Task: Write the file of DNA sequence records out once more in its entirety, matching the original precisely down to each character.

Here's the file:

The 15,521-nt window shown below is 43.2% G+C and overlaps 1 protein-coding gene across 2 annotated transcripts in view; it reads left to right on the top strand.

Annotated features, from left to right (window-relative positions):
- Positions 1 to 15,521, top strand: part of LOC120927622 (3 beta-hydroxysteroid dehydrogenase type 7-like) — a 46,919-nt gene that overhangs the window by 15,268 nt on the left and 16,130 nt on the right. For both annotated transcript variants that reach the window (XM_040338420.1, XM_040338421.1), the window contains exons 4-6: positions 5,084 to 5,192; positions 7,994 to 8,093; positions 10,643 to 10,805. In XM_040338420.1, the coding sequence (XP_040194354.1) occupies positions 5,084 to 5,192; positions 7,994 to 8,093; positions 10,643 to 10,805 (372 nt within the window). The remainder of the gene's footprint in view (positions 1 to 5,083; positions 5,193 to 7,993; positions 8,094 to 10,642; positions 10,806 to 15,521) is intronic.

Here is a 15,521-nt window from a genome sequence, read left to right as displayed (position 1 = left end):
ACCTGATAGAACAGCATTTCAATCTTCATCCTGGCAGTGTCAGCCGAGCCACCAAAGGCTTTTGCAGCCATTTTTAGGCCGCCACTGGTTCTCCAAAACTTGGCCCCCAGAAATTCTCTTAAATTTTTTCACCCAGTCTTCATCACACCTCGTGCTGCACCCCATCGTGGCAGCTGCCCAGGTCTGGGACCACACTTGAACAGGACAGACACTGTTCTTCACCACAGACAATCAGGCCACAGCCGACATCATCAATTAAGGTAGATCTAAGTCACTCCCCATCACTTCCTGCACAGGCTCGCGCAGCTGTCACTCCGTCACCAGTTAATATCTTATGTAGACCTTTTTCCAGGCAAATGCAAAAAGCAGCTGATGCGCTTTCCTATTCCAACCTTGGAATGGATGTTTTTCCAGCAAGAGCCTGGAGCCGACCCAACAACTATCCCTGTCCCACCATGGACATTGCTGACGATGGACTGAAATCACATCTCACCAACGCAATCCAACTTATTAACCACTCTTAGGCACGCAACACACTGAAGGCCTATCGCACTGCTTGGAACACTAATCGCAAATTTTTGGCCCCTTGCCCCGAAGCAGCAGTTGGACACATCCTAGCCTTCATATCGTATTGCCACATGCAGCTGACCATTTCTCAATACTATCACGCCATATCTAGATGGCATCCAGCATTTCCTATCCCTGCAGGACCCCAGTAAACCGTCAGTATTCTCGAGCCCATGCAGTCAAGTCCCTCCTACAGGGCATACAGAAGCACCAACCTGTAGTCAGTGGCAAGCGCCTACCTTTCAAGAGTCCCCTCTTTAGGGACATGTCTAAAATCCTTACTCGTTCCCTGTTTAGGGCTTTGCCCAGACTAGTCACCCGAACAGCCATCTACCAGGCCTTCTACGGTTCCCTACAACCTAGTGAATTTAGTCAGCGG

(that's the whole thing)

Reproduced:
The 15,521-nt window shown below is 43.2% G+C and overlaps 1 protein-coding gene across 2 annotated transcripts in view; it reads left to right on the top strand.

Annotated features, from left to right (window-relative positions):
- Positions 1 to 15,521, top strand: part of LOC120927622 (3 beta-hydroxysteroid dehydrogenase type 7-like) — a 46,919-nt gene that overhangs the window by 15,268 nt on the left and 16,130 nt on the right. For both annotated transcript variants that reach the window (XM_040338420.1, XM_040338421.1), the window contains exons 4-6: positions 5,084 to 5,192; positions 7,994 to 8,093; positions 10,643 to 10,805. In XM_040338420.1, the coding sequence (XP_040194354.1) occupies positions 5,084 to 5,192; positions 7,994 to 8,093; positions 10,643 to 10,805 (372 nt within the window). The remainder of the gene's footprint in view (positions 1 to 5,083; positions 5,193 to 7,993; positions 8,094 to 10,642; positions 10,806 to 15,521) is intronic.

Here is a 15,521-nt window from a genome sequence, read left to right as displayed (position 1 = left end):
ACCTGATAGAACAGCATTTCAATCTTCATCCTGGCAGTGTCAGCCGAGCCACCAAAGGCTTTTGCAGCCATTTTTAGGCCGCCACTGGTTCTCCAAAACTTGGCCCCCAGAAATTCTCTTAAATTTTTTCACCCAGTCTTCATCACACCTCGTGCTGCACCCCATCGTGGCAGCTGCCCAGGTCTGGGACCACACTTGAACAGGACAGACACTGTTCTTCACCACAGACAATCAGGCCACAGCCGACATCATCAATTAAGGTAGATCTAAGTCACTCCCCATCACTTCCTGCACAGGCTCGCGCAGCTGTCACTCCGTCACCAGTTAATATCTTATGTAGACCTTTTTCCAGGCAAATGCAAAAAGCAGCTGATGCGCTTTCCTATTCCAACCTTGGAATGGATGTTTTTCCAGCAAGAGCCTGGAGCCGACCCAACAACTATCCCTGTCCCACCATGGACATTGCTGACGATGGACTGAAATCACATCTCACCAACGCAATCCAACTTATTAACCACTCTTAGGCACGCAACACACTGAAGGCCTATCGCACTGCTTGGAACACTAATCGCAAATTTTTGGCCCCTTGCCCCGAAGCAGCAGTTGGACACATCCTAGCCTTCATATCGTATTGCCACATGCAGCTGACCATTTCTCAATACTATCACGCCATATCTAGATGGCATCCAGCATTTCCTATCCCTGCAGGACCCCAGTAAACCGTCAGTATTCTCGAGCCCATGCAGTCAAGTCCCTCCTACAGGGCATACAGAAGCACCAACCTGTAGTCAGTGGCAAGCGCCTACCTTTCAAGAGTCCCCTCTTTAGGGACATGTCTAAAATCCTTACTCGTTCCCTGTTTAGGGCTTTGCCCAGACTAGTCACCCGAACAGCCATCTACCAGGCCTTCTACGGTTCCCTACAACCTAGTGAATTTAGTCAGCGG